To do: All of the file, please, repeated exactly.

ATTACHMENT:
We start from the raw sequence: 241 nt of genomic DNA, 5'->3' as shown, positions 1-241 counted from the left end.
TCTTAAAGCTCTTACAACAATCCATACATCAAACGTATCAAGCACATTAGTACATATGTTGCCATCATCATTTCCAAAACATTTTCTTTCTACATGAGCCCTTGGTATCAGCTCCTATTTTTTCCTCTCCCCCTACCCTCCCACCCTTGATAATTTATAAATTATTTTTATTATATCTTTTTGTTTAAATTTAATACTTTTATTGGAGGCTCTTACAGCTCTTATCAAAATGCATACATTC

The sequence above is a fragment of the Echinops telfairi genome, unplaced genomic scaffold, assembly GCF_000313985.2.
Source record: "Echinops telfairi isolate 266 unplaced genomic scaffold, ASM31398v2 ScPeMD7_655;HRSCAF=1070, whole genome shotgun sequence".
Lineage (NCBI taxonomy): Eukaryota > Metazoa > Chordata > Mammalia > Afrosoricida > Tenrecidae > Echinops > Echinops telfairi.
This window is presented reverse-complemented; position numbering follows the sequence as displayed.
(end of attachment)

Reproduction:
We start from the raw sequence: 241 nt of genomic DNA, 5'->3' as shown, positions 1-241 counted from the left end.
TCTTAAAGCTCTTACAACAATCCATACATCAAACGTATCAAGCACATTAGTACATATGTTGCCATCATCATTTCCAAAACATTTTCTTTCTACATGAGCCCTTGGTATCAGCTCCTATTTTTTCCTCTCCCCCTACCCTCCCACCCTTGATAATTTATAAATTATTTTTATTATATCTTTTTGTTTAAATTTAATACTTTTATTGGAGGCTCTTACAGCTCTTATCAAAATGCATACATTC

The sequence above is a fragment of the Echinops telfairi genome, unplaced genomic scaffold, assembly GCF_000313985.2.
Source record: "Echinops telfairi isolate 266 unplaced genomic scaffold, ASM31398v2 ScPeMD7_655;HRSCAF=1070, whole genome shotgun sequence".
Lineage (NCBI taxonomy): Eukaryota > Metazoa > Chordata > Mammalia > Afrosoricida > Tenrecidae > Echinops > Echinops telfairi.
This window is presented reverse-complemented; position numbering follows the sequence as displayed.